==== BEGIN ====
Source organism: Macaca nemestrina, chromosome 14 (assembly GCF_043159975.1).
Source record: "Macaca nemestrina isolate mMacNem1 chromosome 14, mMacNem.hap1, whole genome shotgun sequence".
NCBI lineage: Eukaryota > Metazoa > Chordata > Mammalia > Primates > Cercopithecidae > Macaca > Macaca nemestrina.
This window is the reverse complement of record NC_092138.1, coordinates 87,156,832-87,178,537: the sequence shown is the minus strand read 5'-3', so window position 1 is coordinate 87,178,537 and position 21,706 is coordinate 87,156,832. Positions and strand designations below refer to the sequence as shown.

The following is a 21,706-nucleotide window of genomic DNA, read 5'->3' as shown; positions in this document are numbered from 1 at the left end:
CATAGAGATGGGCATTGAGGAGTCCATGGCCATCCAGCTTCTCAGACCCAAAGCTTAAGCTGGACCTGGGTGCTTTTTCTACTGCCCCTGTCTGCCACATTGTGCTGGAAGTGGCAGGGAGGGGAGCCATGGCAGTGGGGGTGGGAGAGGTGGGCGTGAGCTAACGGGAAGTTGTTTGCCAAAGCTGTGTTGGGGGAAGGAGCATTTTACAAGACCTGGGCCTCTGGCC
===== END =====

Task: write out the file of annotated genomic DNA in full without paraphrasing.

Source organism: Macaca nemestrina, chromosome 14 (assembly GCF_043159975.1).
Source record: "Macaca nemestrina isolate mMacNem1 chromosome 14, mMacNem.hap1, whole genome shotgun sequence".
NCBI lineage: Eukaryota > Metazoa > Chordata > Mammalia > Primates > Cercopithecidae > Macaca > Macaca nemestrina.
This window is the reverse complement of record NC_092138.1, coordinates 87,156,832-87,178,537: the sequence shown is the minus strand read 5'-3', so window position 1 is coordinate 87,178,537 and position 21,706 is coordinate 87,156,832. Positions and strand designations below refer to the sequence as shown.

The following is a 21,706-nucleotide window of genomic DNA, read 5'->3' as shown; positions in this document are numbered from 1 at the left end:
CATAGAGATGGGCATTGAGGAGTCCATGGCCATCCAGCTTCTCAGACCCAAAGCTTAAGCTGGACCTGGGTGCTTTTTCTACTGCCCCTGTCTGCCACATTGTGCTGGAAGTGGCAGGGAGGGGAGCCATGGCAGTGGGGGTGGGAGAGGTGGGCGTGAGCTAACGGGAAGTTGTTTGCCAAAGCTGTGTTGGGGGAAGGAGCATTTTACAAGACCTGGGCCTCTGGCC